Gilbert Public Schools (GPS) students are coming home with more than what they learned at school today – some are coming home with exposure to gender theory.
GPS students are reporting that teachers are surveying students about their “preferred pronouns.” If a female student doesn’t want to go by feminine pronouns, or a male student doesn’t want to go by male pronouns, then they may choose to identify themselves by “nonbinary pronouns” or “neopronouns.”
One GPS parent reported that her student witnessed a fight between certain students and “furries” – people with an interest in anthropomorphic animals, sometimes dressing like them – over a handout asking about preferred pronouns. The furries were concerned that their preferred pronouns weren’t options on the handout.
Preferred pronouns may disregard proper grammar entirely – such as the nonbinary pronouns “they/them.” Neopronouns can be anything, even “animal-themed” like “coyoteself.” It’s up to an individual to determine their pronouns. According to those who subscribe to or support alternative pronouns, their preferred pronouns can change by the day – even by the minute.
Beyond the traditional pronouns for males and females, popularized preferred pronouns include ze (or, zie, sie, xie, and xe, pronounced “zee”) and hir (pronounced “heer”).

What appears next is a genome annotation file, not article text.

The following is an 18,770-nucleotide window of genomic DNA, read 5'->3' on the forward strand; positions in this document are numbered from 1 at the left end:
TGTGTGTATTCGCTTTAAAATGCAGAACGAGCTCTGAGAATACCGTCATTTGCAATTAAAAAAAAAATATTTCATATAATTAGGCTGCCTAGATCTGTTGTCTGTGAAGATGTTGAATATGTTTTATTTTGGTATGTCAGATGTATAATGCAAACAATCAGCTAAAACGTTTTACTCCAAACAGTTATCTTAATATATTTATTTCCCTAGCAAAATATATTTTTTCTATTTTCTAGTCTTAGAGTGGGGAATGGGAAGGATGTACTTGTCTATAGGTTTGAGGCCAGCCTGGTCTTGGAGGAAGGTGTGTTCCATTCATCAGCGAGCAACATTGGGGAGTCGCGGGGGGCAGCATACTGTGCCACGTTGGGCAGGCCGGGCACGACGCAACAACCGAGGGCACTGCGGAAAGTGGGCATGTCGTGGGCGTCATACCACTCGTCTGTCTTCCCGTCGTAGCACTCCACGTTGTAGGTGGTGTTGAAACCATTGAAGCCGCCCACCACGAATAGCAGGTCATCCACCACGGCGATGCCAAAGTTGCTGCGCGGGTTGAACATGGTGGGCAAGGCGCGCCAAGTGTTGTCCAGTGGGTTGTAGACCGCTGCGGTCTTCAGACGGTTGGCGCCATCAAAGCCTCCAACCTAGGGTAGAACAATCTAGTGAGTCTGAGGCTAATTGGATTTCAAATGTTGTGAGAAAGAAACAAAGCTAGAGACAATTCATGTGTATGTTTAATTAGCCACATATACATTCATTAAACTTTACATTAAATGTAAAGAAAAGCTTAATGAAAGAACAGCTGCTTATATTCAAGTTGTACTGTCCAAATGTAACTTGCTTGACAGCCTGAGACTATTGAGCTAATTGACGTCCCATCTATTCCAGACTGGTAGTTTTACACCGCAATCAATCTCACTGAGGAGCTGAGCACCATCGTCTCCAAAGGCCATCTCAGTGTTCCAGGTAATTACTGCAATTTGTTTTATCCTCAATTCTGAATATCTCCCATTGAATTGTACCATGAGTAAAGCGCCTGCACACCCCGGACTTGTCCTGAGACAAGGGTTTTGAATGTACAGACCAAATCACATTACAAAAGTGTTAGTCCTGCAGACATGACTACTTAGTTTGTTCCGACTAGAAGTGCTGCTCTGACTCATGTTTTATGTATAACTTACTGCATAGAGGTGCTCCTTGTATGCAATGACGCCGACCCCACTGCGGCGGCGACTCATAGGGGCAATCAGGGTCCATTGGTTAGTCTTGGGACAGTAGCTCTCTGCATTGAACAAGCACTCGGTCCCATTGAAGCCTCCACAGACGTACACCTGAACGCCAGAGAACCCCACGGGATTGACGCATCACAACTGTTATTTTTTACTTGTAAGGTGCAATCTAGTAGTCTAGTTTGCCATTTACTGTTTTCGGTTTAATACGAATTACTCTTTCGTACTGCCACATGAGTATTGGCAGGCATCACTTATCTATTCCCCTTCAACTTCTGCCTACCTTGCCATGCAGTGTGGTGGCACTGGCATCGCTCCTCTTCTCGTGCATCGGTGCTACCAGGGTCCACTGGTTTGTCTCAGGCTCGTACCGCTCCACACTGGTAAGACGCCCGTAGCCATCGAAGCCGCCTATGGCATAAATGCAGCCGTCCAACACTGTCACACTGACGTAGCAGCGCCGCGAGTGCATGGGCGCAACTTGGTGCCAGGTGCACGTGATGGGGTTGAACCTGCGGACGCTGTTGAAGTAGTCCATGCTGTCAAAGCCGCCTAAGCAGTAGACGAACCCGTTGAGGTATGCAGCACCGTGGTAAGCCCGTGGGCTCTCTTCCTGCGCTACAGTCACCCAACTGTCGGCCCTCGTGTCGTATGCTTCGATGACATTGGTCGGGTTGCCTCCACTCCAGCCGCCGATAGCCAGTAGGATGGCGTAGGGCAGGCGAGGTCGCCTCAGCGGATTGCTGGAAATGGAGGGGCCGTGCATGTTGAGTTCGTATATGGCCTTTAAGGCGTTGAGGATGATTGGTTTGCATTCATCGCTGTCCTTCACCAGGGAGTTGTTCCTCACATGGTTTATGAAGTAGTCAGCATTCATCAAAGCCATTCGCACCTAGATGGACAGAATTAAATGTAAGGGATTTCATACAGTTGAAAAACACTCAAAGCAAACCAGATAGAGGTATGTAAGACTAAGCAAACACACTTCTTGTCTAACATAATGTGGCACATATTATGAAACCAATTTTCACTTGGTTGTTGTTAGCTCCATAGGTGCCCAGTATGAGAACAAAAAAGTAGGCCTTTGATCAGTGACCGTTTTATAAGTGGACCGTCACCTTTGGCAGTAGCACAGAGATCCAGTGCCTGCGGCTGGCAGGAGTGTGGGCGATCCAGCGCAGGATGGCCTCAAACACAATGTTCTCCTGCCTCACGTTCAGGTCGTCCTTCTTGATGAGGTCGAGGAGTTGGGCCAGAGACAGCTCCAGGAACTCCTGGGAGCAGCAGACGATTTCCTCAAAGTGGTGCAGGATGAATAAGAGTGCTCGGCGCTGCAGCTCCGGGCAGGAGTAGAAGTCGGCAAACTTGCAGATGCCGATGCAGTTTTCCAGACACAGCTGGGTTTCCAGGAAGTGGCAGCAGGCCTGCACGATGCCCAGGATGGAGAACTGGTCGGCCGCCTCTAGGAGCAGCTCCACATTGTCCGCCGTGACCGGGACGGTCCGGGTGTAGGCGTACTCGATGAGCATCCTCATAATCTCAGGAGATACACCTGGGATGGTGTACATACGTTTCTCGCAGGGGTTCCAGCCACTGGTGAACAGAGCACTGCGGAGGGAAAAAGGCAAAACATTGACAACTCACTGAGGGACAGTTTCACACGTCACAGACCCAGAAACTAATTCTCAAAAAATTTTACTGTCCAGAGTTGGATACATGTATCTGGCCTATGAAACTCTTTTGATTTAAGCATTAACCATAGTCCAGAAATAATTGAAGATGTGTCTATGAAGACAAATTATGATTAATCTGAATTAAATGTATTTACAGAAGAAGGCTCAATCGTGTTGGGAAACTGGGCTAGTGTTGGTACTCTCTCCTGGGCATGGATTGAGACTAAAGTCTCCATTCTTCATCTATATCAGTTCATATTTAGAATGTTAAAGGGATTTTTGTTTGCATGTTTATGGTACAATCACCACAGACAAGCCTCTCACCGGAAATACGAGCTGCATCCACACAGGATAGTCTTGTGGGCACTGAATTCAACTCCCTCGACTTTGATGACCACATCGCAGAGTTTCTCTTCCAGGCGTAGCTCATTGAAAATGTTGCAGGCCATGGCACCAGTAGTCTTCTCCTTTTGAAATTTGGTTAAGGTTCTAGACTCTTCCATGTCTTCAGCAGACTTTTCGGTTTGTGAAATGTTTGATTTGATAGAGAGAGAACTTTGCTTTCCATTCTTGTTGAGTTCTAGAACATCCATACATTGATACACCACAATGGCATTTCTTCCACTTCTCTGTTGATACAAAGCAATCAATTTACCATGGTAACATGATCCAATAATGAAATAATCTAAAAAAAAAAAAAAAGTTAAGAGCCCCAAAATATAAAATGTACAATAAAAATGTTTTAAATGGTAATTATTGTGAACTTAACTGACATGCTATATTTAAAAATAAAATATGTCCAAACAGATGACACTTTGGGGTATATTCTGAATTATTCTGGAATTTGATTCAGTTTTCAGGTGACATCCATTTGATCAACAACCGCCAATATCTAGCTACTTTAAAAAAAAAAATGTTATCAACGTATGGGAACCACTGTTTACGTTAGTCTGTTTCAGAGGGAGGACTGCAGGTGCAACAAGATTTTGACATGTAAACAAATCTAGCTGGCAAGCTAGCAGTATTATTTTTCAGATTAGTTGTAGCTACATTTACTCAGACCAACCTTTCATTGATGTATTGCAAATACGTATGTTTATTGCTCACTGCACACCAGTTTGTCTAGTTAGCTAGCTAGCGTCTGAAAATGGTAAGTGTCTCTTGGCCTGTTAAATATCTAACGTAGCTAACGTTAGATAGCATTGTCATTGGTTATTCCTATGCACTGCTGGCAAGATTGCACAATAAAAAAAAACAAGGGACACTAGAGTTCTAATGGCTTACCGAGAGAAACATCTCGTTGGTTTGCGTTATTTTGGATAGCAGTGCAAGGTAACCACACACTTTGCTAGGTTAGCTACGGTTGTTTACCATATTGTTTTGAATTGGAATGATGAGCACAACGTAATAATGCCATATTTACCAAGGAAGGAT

Below is an example of one of the handouts from a GPS teacher:
Somehow, they didn’t see it coming. Last week, Gilbert Public Schools, one of the largest school districts in Arizona, notified 152 certified staff members that they would be without jobs for the 2021-2022 school year. And the announcement sent shockwaves throughout Arizona’s public school districts.
Parents certainly tried to warn them. They pleaded with their school districts to find safe ways to offer in-person learning. And they threatened to leave for charter schools, private schools, or homeschool if they didn’t.
The Gilbert Public School District’s recent notice that 152 teachers, school counselors and nurses, and administrators will be without jobs for the 2021-2022 school year may have upset the staff, but issues with the district’s falling enrollment and worsening financial situation is nothing new.
In a letter sent last week to all staff, Superintendent Dr. Shane McCord noted “it is imperative that student needs remain at the center of our decision-making, and that we remain fiscally responsible to ensure the long-term success of our students, our employees, our schools, and our district as a whole.”
Earlier this month the Arizona Auditor General issued a District Spending Report which noted Gilbert Schools had a projected student enrollment of 33,360 at the beginning of the 2020-2021 school year across 39 schools in Chandler, Gilbert, and Mesa. That enrollment represented a six percent decrease from five years before, even though population within the district’s boundaries has grown.
But in December, the district’s governing board was informed that the 2020-2021 budget -based on 33,360 students- had to be revised for an actual enrollment of less than 29,000. In fact, the nearly 3,900 fewer students resulted in a revenue reduction of $26 million, Assistant Superintendent Bonnie Betz said at the time.